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Prevalence, population structure and burrow morphology of the kelp-boring amphipod <i>Sunamphitoe roberta</i>

M.J. Wilcox
J. Landschoff
C.L. Griffiths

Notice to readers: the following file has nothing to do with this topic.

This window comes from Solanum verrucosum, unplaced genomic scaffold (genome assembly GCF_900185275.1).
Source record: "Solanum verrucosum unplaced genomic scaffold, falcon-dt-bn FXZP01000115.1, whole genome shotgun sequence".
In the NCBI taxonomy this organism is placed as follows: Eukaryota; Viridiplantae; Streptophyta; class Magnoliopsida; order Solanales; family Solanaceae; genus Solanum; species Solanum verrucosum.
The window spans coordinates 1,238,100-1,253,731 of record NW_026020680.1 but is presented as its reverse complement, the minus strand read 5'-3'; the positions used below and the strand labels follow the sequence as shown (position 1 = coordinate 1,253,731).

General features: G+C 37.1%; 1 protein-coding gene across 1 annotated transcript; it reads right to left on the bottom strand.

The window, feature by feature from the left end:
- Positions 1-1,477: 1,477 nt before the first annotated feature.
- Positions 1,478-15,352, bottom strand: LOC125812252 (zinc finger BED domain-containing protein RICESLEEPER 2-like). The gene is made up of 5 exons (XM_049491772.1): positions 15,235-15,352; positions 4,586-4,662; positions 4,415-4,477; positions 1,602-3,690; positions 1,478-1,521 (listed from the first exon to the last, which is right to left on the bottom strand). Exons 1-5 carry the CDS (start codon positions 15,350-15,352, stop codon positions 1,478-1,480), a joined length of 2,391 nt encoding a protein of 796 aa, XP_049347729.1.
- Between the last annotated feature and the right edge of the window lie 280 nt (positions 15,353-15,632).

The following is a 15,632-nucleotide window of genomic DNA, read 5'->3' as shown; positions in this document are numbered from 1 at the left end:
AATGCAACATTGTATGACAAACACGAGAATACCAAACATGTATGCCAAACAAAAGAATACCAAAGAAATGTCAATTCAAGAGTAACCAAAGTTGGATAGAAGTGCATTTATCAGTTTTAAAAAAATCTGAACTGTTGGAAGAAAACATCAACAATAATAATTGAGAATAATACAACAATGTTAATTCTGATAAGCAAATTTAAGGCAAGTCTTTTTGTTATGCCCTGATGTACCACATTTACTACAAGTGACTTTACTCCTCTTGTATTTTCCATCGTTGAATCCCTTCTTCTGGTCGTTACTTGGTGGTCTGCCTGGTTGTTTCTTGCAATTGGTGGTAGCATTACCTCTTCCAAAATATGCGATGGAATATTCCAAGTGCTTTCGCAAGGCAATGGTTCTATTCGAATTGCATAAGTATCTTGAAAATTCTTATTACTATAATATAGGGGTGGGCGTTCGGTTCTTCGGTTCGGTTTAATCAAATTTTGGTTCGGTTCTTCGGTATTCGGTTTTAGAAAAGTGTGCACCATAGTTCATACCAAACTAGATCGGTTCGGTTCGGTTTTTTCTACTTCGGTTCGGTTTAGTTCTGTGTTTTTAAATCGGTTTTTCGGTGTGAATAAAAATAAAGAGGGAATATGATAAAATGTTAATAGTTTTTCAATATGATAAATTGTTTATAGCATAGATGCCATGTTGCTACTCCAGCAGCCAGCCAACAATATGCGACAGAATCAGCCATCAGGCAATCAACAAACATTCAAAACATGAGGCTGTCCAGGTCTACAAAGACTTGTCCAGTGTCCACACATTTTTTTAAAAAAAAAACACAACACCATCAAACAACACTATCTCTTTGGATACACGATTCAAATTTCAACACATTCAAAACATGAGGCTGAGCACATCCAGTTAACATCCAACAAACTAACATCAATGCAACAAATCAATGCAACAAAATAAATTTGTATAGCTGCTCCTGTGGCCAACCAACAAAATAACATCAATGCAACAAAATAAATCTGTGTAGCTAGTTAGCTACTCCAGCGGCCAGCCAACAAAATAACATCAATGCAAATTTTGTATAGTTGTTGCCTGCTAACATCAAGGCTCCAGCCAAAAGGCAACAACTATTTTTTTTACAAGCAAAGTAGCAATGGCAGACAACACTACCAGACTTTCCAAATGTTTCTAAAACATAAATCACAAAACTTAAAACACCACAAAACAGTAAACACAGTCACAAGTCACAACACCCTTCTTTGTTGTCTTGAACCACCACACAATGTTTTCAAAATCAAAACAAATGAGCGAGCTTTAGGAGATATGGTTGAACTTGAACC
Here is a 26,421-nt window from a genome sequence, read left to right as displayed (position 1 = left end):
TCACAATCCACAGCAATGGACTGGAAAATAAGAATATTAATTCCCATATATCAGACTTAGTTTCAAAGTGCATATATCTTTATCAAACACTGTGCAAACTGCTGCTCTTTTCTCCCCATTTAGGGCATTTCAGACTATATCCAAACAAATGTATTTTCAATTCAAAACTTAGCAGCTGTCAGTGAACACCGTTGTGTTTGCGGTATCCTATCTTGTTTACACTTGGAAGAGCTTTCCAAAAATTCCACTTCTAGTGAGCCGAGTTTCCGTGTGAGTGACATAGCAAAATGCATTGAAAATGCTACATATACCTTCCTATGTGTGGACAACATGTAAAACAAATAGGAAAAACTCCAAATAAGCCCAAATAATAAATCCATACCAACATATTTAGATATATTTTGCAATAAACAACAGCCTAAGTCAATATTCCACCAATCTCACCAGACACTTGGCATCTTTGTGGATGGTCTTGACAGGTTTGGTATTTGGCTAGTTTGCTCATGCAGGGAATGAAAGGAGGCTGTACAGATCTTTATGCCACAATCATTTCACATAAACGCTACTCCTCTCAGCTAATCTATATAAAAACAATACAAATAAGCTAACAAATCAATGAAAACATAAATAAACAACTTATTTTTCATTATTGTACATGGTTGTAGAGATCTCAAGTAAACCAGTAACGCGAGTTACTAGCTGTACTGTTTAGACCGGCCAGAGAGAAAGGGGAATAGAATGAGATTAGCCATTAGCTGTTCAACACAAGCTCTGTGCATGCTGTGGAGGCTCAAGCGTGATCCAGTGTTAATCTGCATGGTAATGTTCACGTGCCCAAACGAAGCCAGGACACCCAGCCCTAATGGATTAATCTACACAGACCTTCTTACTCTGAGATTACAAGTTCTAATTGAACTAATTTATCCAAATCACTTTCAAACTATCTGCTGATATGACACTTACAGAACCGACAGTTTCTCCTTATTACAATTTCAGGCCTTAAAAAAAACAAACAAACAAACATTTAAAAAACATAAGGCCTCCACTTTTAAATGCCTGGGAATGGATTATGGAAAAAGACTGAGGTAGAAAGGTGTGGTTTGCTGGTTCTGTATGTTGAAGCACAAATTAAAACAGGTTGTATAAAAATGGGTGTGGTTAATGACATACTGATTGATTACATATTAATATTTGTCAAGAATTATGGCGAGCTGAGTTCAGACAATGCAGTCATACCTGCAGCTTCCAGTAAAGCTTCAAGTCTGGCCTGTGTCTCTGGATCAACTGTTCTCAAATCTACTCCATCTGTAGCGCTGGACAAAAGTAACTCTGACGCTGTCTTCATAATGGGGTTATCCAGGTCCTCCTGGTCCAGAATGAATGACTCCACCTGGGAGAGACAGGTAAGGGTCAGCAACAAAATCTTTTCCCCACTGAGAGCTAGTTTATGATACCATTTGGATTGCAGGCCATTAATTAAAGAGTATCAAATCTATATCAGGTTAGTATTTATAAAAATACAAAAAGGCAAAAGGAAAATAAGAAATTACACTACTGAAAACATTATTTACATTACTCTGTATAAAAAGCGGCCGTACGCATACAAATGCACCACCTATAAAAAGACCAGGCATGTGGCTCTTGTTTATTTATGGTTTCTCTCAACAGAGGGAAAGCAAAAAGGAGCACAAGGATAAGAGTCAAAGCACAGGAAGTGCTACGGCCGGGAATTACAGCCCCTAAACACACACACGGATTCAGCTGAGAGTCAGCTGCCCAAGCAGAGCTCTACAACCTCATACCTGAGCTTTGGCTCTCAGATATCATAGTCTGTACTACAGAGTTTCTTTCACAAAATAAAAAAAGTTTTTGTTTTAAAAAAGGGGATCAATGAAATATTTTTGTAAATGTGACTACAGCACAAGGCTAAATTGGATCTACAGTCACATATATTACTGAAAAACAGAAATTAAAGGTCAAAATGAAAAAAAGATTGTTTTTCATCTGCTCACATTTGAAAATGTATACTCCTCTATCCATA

The recently described amphipod Sunamphitoe roberta lives only on the kelp Ecklonia maxima, where it excavates slit-like burrows along the distal  margins of thicker primary fronds. Oval chambers along the bases of these slits may represent feeding areas. As burrowing proceeds, the damage  progressively erodes back the frond margins, giving them characteristic attenuated and irregular profiles, and probably impacting secondary frond  survival and growth, and hence kelp productivity. A kelp forest in False Bay, South Africa, was surveyed to determine what proportion of kelp was  infected as well as which individuals were selected as hosts. Forty kelp heads were also dissected to ascertain numbers of amphipods per host and  their size composition, and to document details of burrow structure. Of 305 adult kelps inspected, 117 (38.4%) showed visible amphipod damage.  Rate of infestation was not correlated with stipe length but was positively correlated with head circumference and negatively correlated with the  proportion of secondary fronds remaining. The 40 kelp heads dissected contained 786 S. roberta specimens. These comprised 154 adults (>8 mm),  including 33 ovigerous females, and 632 juveniles (<8 mm). The number of amphipods per host ranged from 1 to 112 (mean 19.7 [SD 25.1]). Size  distribution was bimodal, and the largest individual measured 20 mm.